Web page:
“Poor Do” was the nickname the trading center of Attila carried after Richard P. Dodds opened his business of buying and prizing tobacco there. Some pessimistic neighbor felt Fanny and Dick had made a poor choice
of business and location. With foreboding head shakes, he remarked, “It will be a poo do for them to try and do any business there to any amount.” And the classic name given by the first postmaster was soon reduced to the vernacular in all but official usage.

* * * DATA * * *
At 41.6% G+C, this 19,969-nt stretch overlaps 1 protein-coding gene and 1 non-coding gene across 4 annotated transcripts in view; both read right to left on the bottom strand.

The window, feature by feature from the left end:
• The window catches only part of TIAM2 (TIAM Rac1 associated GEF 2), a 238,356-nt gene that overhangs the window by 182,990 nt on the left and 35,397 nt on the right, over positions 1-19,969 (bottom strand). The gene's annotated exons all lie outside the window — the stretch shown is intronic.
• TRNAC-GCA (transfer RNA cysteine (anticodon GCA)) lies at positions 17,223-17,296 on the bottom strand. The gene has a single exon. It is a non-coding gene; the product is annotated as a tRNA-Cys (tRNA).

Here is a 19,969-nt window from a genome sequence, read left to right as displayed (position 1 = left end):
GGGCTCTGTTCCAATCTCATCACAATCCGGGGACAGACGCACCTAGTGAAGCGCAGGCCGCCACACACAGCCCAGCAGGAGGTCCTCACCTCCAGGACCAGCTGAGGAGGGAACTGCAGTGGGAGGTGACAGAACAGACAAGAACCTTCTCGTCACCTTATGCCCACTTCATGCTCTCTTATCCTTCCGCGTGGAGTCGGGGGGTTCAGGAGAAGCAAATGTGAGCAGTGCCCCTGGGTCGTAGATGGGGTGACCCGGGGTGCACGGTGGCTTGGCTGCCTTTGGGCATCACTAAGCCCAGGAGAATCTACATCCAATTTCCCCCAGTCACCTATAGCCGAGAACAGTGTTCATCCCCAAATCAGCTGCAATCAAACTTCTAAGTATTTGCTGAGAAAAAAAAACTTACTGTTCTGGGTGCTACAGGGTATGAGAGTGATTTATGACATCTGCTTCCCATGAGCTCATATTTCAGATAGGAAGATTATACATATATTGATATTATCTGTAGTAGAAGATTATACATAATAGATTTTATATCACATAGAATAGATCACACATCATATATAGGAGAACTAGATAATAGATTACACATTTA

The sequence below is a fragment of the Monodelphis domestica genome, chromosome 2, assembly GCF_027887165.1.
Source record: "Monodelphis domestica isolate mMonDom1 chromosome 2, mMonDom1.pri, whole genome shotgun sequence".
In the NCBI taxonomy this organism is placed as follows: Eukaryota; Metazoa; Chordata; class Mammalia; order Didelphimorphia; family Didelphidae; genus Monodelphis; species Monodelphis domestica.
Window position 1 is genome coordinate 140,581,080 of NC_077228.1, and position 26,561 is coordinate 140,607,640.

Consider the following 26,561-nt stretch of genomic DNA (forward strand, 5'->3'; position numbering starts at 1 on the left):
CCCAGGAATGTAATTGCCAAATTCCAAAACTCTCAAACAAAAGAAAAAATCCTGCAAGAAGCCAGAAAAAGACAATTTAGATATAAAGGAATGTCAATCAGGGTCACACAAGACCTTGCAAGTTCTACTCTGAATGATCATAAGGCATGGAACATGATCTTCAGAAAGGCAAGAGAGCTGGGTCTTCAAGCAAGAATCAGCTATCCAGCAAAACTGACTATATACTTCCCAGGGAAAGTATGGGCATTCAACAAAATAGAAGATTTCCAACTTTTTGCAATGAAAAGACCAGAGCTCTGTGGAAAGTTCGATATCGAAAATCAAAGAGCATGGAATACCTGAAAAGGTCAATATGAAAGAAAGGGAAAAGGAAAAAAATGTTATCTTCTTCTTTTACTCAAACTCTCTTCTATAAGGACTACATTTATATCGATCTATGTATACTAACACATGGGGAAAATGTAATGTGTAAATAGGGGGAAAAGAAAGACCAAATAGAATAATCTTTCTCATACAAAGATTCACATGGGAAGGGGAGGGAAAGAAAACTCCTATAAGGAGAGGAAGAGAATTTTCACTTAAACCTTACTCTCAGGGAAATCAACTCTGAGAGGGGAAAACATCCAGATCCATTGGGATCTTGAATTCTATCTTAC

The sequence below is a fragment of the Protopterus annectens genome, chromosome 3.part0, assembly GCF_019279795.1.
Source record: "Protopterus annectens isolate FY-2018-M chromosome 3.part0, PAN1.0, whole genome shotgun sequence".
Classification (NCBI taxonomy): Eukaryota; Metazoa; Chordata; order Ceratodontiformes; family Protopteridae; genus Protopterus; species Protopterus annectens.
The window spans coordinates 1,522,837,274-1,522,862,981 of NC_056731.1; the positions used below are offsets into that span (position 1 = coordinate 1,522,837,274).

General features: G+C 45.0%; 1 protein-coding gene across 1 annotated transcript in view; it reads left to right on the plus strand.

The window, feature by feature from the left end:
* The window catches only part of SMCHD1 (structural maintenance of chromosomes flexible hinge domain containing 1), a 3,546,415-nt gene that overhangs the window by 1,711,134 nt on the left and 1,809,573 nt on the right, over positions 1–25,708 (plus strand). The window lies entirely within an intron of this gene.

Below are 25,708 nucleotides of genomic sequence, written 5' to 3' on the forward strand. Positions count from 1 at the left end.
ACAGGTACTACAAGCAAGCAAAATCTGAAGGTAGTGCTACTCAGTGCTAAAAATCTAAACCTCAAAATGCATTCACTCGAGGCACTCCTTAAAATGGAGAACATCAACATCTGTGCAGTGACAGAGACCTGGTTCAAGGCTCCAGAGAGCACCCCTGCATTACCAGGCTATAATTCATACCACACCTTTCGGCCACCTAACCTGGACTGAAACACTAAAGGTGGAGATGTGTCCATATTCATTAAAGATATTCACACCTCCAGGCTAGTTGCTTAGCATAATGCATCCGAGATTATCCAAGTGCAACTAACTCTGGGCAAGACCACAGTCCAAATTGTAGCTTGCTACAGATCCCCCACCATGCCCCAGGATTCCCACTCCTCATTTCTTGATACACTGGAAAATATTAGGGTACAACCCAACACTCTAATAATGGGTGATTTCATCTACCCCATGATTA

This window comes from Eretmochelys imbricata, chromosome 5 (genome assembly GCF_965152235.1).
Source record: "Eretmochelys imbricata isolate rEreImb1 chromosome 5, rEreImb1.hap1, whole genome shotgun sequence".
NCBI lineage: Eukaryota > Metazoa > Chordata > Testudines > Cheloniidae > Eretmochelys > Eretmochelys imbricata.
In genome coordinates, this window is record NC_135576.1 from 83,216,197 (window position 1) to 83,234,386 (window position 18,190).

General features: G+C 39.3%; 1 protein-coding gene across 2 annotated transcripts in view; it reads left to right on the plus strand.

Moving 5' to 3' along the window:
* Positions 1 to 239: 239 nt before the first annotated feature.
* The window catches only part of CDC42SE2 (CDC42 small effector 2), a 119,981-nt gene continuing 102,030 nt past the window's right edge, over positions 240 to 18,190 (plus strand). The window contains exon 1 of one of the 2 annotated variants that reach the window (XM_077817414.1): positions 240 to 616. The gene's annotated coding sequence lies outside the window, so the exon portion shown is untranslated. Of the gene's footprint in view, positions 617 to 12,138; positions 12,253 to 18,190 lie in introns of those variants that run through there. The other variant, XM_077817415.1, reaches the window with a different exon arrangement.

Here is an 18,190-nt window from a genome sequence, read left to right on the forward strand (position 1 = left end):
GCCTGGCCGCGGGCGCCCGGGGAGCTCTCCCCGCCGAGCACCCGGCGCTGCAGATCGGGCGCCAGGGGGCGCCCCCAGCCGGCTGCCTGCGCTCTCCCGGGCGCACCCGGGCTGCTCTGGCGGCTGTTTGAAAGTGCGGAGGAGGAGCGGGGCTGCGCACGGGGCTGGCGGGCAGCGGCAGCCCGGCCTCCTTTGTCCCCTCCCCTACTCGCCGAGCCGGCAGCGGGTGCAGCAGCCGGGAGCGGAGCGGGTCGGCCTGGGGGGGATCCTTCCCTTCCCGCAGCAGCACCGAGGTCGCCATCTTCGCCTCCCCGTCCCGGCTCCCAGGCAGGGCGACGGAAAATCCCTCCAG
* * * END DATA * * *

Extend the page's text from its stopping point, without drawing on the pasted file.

Attila became a thriving tobacco center, in the days when that money crop was hauled in wagon trains to the river or railroad. The wagoners camped by the roadside when their slow oxen finished a day’s hauling. One of the dishes on their campfire menu was “poor do pudding” made by crumbling cold cornbread into hot water and milk.
(Extracted from Pioneer Folks and Places, Barbara Barr Hubbs, 1939, on sale at the Williamson County Museum)